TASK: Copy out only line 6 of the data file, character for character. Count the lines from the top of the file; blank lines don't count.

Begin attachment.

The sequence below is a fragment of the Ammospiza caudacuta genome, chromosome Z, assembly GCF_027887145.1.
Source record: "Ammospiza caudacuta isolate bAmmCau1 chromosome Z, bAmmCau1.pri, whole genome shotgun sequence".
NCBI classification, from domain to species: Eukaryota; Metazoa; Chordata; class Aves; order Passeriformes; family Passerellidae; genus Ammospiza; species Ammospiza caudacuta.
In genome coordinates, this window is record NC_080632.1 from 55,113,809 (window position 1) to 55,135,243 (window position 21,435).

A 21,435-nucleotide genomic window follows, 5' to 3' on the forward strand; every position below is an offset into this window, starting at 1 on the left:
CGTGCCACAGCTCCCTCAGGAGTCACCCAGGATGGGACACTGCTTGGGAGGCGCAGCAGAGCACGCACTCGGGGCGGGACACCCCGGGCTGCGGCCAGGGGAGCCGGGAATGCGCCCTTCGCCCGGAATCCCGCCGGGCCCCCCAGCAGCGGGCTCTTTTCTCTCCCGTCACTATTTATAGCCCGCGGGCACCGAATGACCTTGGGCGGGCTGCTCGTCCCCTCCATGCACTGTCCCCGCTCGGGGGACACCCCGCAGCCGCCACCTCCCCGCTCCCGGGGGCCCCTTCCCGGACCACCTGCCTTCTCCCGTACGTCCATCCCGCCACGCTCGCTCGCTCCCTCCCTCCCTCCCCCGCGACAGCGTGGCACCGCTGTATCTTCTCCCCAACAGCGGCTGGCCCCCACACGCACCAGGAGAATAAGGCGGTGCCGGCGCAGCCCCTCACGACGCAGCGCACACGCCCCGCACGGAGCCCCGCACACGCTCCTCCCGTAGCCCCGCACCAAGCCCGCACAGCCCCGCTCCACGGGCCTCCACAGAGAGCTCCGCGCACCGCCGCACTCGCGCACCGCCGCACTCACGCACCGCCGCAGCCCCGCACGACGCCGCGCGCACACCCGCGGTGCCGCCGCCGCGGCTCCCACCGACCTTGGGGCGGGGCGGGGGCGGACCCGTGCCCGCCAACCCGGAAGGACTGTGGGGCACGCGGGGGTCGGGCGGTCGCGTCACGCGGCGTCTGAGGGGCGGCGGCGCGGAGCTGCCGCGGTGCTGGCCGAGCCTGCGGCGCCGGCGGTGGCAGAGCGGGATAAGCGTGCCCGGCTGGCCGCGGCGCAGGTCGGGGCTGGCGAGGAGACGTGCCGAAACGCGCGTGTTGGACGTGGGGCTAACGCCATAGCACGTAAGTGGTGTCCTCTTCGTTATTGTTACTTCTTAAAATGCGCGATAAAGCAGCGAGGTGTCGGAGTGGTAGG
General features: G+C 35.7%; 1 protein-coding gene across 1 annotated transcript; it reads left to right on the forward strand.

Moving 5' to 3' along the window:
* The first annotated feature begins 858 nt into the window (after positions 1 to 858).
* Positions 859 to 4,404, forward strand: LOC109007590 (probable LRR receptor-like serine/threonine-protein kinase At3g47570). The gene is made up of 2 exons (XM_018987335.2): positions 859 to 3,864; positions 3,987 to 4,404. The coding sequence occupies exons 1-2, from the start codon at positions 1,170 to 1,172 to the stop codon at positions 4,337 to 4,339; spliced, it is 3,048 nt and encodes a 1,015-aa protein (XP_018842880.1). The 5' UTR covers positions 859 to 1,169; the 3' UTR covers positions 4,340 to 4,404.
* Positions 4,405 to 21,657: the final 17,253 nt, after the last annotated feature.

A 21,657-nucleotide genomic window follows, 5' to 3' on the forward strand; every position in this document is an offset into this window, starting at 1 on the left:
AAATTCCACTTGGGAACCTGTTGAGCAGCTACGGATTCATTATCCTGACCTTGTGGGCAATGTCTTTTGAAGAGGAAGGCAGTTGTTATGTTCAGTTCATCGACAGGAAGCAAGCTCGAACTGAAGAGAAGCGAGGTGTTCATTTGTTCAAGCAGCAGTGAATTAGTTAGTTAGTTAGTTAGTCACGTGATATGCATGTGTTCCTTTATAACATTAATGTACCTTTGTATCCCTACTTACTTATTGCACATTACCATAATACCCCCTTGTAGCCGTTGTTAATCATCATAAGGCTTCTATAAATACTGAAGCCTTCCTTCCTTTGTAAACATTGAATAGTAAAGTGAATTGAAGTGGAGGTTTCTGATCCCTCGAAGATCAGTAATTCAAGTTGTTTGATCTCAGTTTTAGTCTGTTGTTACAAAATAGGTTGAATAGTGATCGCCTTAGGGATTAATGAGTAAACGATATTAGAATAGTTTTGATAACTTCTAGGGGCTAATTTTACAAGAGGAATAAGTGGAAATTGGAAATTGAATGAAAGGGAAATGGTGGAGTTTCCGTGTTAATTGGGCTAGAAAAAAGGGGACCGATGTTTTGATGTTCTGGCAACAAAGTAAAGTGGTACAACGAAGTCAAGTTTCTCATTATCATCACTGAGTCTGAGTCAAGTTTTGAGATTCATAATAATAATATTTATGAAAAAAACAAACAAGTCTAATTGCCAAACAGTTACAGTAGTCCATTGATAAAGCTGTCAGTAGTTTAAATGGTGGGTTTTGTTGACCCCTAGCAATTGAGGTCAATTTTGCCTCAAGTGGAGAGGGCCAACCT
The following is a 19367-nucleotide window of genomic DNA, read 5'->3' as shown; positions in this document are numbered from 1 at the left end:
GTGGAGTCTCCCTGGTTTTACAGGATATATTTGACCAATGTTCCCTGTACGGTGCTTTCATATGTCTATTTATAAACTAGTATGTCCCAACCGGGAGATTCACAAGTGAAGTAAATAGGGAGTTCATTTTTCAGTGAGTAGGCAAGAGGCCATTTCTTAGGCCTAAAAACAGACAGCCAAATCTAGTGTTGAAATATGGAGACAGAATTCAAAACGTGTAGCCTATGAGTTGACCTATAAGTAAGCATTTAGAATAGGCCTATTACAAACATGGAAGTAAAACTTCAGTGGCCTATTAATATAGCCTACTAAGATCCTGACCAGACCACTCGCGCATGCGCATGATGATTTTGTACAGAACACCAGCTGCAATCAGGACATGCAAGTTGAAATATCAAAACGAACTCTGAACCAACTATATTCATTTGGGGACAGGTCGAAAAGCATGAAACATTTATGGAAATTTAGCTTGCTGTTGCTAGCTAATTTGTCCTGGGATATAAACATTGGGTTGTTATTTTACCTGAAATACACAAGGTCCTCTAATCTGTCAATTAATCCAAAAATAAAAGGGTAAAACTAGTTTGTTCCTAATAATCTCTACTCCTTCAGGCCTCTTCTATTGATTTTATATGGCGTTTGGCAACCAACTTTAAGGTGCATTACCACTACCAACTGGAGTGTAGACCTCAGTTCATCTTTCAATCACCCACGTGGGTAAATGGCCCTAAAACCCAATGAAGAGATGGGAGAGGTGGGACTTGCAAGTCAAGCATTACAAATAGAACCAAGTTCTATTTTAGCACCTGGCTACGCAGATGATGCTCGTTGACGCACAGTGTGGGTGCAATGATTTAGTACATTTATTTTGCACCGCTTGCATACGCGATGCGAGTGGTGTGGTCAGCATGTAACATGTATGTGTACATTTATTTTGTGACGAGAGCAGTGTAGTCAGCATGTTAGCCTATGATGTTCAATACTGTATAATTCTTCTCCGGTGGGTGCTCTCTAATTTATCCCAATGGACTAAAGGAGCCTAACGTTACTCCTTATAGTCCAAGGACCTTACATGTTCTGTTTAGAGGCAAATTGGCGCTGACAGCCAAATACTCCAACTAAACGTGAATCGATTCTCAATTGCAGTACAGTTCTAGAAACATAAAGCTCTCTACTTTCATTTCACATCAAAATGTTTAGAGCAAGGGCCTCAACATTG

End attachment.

CGTGCCACAGCTCCCTCAGGAGTCACCCAGGATGGGACACTGCTTGGGAGGCGCAGCAGAGCACGCACTCGGGGCGGGACACCCCGGGCTGCGGCCAGGGGAGCCGGGAATGCGCCCTTCGCCCGGAATCCCGCCGGGCCCCCCAGCAGCGGGCTCTTTTCTCTCCCGTCACTATTTATAGCCCGCGGGCACCGAATGACCTTGGGCGGGCTGCTCGTCCCCTCCATGCACTGTCCCCGCTCGGGGGACACCCCGCAGCCGCCACCTCCCCGCTCCCGGGGGCCCCTTCCCGGACCACCTGCCTTCTCCCGTACGTCCATCCCGCCACGCTCGCTCGCTCCCTCCCTCCCTCCCCCGCGACAGCGTGGCACCGCTGTATCTTCTCCCCAACAGCGGCTGGCCCCCACACGCACCAGGAGAATAAGGCGGTGCCGGCGCAGCCCCTCACGACGCAGCGCACACGCCCCGCACGGAGCCCCGCACACGCTCCTCCCGTAGCCCCGCACCAAGCCCGCACAGCCCCGCTCCACGGGCCTCCACAGAGAGCTCCGCGCACCGCCGCACTCGCGCACCGCCGCACTCACGCACCGCCGCAGCCCCGCACGACGCCGCGCGCACACCCGCGGTGCCGCCGCCGCGGCTCCCACCGACCTTGGGGCGGGGCGGGGGCGGACCCGTGCCCGCCAACCCGGAAGGACTGTGGGGCACGCGGGGGTCGGGCGGTCGCGTCACGCGGCGTCTGAGGGGCGGCGGCGCGGAGCTGCCGCGGTGCTGGCCGAGCCTGCGGCGCCGGCGGTGGCAGAGCGGGATAAGCGTGCCCGGCTGGCCGCGGCGCAGGTCGGGGCTGGCGAGGAGACGTGCCGAAACGCGCGTGTTGGACGTGGGGCTAACGCCATAGCACGTAAGTGGTGTCCTCTTCGTTATTGTTACTTCTTAAAATGCGCGATAAAGCAGCGAGGTGTCGGAGTGGTAGG